Back to the specific Item. You have a core crank, what’s next? Obviously, if you are going Option C), you are going to call Roy and send it to him. Looking at Option A), The best place to send the crank is to Moldex in MI. They have done more than 100 cranks over the years and they have a very good track record. At times, they process cranks in a few weeks, but at other times they have taken far longer.

Even so, they are vastly better than any local crank shop you are likely to find in your home state. Before the advent of 5th bearings or Excellent processing like moldex, A number of builders broke cranks in flight engines. There were a lot of factors that contributed to this, but I am going to flat-out tell everyone that two of the biggest factors was poor grinding, magnafluxing done by unqualified people. The first caused stress risers the second failed to detect preexisting damage. Both of these errors came from local shops. Builders going to Moldex for the last 5 years has made a very large difference in the Quality of 8409 cranks going into engines. If you are looking at Option A), I consider using a shop other than Moldex a hard decision to justify. There are a number of specific issues that go into grinding a Corvair crank, like getting it dead nuts concentric. On a V-8 with a timing chain, not so big a deal. On a Corvair where the cam drive is by finely meshing gears, a crank ground to V-8 concentricity can radically overwork the cam gear. Avoid drama like this, use people we recommend.

Last, Option B) As pointed out, you can start with option A), use that crank process, and later install a gen 1 Dan bearing. But the route that makes far more sense on a new build Dan bearing is to exercise the following process: Send your core crank to Dan. He will fully process it,  thread, press cam gear off, stress relieve,  grind, nitride, balance, polish and install his gen 2 steel bearing on the crank. In the process, he gives you a choice of reusing your stock gear if it is in good shape, or using a new one. This process and options are detail on this link to Dan’s website: http://flywithspa.com/corvaircomponents/new5thbearingcrankshaft.html

Note that you can have this service done to the crank, but delay buying the actual aluminum billet bearing housing part of the system until after your case is assembled. Using this system makes the installation far easier, because the alignment of the steel bearing surface, the part of the Dan installation that takes the time, is already done for you and it has been made fool-proof. The second half, the housing installation, is the far lower tech part of the process.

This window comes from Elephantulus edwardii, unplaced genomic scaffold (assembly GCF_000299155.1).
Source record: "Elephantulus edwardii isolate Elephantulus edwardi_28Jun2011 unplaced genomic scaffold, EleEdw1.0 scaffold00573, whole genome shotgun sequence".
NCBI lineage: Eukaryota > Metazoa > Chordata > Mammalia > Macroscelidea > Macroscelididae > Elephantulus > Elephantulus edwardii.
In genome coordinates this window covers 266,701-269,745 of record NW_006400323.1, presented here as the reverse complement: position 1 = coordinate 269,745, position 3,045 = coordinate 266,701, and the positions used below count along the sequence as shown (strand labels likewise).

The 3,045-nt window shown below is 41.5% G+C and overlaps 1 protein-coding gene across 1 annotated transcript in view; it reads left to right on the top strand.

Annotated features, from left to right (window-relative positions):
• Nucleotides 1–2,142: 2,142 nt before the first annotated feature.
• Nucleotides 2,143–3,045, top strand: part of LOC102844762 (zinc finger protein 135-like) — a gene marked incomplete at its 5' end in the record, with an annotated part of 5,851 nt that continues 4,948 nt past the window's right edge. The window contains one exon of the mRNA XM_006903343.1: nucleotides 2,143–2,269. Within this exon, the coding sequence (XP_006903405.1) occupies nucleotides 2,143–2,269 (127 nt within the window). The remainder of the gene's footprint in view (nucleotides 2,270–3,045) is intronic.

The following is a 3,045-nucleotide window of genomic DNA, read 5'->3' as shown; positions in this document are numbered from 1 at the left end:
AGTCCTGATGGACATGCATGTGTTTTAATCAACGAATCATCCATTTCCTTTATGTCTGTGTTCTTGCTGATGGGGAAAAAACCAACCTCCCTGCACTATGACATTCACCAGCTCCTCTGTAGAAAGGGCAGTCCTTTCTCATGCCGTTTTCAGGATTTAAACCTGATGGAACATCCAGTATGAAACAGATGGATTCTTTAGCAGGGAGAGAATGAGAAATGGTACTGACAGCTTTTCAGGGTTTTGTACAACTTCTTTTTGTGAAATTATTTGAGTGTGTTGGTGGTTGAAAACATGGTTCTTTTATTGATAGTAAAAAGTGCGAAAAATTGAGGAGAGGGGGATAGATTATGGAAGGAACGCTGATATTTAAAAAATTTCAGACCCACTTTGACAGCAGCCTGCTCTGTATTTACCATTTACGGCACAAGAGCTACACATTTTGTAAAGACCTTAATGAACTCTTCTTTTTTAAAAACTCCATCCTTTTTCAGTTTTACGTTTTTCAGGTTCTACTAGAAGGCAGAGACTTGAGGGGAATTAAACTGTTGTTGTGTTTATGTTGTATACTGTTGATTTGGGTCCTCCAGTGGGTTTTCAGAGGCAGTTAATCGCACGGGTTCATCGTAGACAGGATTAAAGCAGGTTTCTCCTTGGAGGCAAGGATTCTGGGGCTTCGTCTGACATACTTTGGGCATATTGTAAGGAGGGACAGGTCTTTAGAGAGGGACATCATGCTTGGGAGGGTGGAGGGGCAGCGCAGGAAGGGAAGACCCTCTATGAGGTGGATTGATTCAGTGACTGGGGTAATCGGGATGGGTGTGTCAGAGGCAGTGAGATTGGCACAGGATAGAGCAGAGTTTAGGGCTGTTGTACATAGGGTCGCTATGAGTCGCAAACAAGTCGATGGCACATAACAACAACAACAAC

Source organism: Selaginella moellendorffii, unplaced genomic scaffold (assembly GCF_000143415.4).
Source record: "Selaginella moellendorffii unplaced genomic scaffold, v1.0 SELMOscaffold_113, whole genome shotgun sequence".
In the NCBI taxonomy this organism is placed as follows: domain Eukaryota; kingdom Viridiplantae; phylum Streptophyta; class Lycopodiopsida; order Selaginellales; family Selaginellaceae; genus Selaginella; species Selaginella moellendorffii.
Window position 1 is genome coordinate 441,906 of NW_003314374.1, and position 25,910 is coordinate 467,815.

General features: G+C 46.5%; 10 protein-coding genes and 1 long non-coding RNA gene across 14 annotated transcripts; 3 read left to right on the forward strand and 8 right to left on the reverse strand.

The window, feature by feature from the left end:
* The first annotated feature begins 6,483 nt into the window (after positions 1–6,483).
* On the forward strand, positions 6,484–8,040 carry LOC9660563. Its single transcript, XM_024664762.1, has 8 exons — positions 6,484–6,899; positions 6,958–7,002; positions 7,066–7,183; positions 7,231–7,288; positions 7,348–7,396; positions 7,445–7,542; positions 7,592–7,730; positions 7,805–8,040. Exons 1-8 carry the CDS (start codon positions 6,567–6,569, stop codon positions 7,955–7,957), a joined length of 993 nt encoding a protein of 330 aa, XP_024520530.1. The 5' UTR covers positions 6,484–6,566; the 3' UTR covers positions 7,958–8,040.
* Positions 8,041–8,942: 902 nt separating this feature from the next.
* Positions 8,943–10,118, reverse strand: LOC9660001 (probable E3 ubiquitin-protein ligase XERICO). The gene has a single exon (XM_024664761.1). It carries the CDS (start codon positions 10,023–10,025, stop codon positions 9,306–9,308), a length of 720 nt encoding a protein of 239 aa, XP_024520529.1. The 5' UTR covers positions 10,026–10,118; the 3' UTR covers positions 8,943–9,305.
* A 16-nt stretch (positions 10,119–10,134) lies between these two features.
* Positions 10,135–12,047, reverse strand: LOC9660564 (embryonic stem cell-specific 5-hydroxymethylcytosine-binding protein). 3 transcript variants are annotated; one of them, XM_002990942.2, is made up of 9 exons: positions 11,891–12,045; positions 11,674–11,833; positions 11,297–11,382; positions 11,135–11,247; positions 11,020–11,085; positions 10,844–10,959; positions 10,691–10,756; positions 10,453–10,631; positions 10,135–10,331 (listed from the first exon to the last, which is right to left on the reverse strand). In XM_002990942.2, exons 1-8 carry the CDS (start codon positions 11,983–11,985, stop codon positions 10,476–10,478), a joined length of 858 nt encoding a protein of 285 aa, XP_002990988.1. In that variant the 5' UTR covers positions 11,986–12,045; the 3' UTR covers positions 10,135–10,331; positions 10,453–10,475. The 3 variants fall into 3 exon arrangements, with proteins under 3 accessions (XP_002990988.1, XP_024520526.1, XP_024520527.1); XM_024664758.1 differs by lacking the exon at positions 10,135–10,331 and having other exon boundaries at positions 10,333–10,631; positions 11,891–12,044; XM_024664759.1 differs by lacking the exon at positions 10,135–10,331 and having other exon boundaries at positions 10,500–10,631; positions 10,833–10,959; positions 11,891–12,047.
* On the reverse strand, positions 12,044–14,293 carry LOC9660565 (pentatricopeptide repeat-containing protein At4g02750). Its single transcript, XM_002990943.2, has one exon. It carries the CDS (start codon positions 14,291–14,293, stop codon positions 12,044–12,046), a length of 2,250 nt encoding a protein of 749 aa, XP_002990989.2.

One more special note: For a number of years, we have been removing the cam drive gear/flange off the crank when it is processed. Year ago, when we had everyone’s local crank shop doing the work, I was concerned about having these shops press the gear on and off. (It requires some talent and specialized tools.) In that era, cranks went to nitride with the gear on. There was all kinds of theoretical debate about this, but thousands of hours were logged on cranks processed this way. In recent years, we have reversed this because with the use of centralized qualified people, the gears can correctly be taken off and put on. It is far easier to grind the crank concentric with the gear off. But a concern of mine is that builders that do not clean the gear teeth very carefully can have tiny hardened flakes of nitrided material end up embedded in the cam gear, potentially causing a lot of trouble. This is easily avoided by having the right people remove the gear before the crank gets nitrided. Both Roy and Dan do this.

OK, life got started yesterday. If you have a core crank in your shop, vow to yourself that you are going to have it in the mail to the process of your choice by Saturday at noon. If you are headed to CC#25 in three months, you need to get going. In this series, I am going to take builders forward step by step with a gen 2 Dan bearing engine build up, timed so people heading to the college can be prepared to make progress and get what they deserve out of this year.-ww